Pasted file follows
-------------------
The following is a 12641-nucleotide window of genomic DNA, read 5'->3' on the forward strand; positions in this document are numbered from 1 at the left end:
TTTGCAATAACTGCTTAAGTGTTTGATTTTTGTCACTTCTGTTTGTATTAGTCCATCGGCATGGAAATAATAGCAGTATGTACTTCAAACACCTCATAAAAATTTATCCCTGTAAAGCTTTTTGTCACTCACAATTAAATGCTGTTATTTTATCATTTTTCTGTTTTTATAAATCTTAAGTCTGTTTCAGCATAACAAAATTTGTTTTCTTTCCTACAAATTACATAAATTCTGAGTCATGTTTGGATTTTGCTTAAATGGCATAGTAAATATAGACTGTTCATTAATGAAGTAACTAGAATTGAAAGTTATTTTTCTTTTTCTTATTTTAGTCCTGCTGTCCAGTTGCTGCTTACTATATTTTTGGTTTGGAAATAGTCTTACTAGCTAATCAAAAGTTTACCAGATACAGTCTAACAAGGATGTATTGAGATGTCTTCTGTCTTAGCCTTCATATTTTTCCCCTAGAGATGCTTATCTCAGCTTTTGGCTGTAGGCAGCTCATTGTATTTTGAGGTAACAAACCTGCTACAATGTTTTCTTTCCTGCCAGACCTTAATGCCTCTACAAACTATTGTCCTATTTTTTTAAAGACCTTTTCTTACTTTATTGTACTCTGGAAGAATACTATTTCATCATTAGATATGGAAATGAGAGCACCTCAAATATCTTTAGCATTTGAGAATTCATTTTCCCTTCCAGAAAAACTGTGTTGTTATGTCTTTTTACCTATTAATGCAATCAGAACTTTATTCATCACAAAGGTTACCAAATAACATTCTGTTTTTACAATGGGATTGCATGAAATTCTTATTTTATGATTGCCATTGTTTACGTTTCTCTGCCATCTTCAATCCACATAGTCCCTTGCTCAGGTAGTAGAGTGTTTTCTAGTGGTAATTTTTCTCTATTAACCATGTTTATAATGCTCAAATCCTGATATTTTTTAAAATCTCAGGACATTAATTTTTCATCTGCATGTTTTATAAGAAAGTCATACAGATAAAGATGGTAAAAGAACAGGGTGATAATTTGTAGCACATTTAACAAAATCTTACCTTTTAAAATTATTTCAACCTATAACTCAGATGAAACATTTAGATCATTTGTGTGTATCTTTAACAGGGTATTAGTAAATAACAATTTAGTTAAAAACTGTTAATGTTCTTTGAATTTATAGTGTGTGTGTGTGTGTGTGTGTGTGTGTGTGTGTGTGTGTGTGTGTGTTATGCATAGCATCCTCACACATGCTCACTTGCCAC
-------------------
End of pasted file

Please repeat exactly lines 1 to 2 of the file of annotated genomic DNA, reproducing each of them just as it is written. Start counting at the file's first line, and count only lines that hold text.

The following is a 12641-nucleotide window of genomic DNA, read 5'->3' on the forward strand; positions in this document are numbered from 1 at the left end:
TTTGCAATAACTGCTTAAGTGTTTGATTTTTGTCACTTCTGTTTGTATTAGTCCATCGGCATGGAAATAATAGCAGTATGTACTTCAAACACCTCATAAAAATTTATCCCTGTAAAGCTTTTTGTCACTCACAATTAAATGCTGTTATTTTATCATTTTTCTGTTTTTATAAATCTTAAGTCTGTTTCAGCATAACAAAATTTGTTTTCTTTCCTACAAATTACATAAATTCTGAGTCATGTTTGGATTTTGCTTAAATGGCATAGTAAATATAGACTGTTCATTAATGAAGTAACTAGAATTGAAAGTTATTTTTCTTTTTCTTATTTTAGTCCTGCTGTCCAGTTGCTGCTTACTATATTTTTGGTTTGGAAATAGTCTTACTAGCTAATCAAAAGTTTACCAGATACAGTCTAACAAGGATGTATTGAGATGTCTTCTGTCTTAGCCTTCATATTTTTCCCCTAGAGATGCTTATCTCAGCTTTTGGCTGTAGGCAGCTCATTGTATTTTGAGGTAACAAACCTGCTACAATGTTTTCTTTCCTGCCAGACCTTAATGCCTCTACAAACTATTGTCCTATTTTTTTAAAGACCTTTTCTTACTTTATTGTACTCTGGAAGAATACTATTTCATCATTAGATATGGAAATGAGAGCACCTCAAATATCTTTAGCATTTGAGAATTCATTTTCCCTTCCAGAAAAACTGTGTTGTTATGTCTTTTTACCTATTAATGCAATCAGAACTTTATTCATCACAAAGGTTACCAAATAACATTCTGTTTTTACAATGGGATTGCATGAAATTCTTATTTTATGATTGCCATTGTTTACGTTTCTCTGCCATCTTCAATCCACATAGTCCCTTGCTCAGGTAGTAGAGTGTTTTCTAGTGGTAATTTTTCTCTATTAACCATGTTTATAATGCTCAAATCCTGATATTTTTTAAAATCTCAGGACATTAATTTTTCATCTGCATGTTTTATAAGAAAGTCATACAGATAAAGATGGTAAAAGAACAGGGTGATAATTTGTAGCACATTTAACAAAATCTTACCTTTTAAAATTATTTCAACCTATAACTCAGATGAAACATTTAGATCATTTGTGTGTATCTTTAACAGGGTATTAGTAAATAACAATTTAGTTAAAAACTGTTAATGTTCTTTGAATTTATAGTGTGTGTGTGTGTGTGTGTGTGTGTGTGTGTGTGTGTGTGTGTGTGTTATGCATAGCATCCTCACACATGCTCACTTGCCAC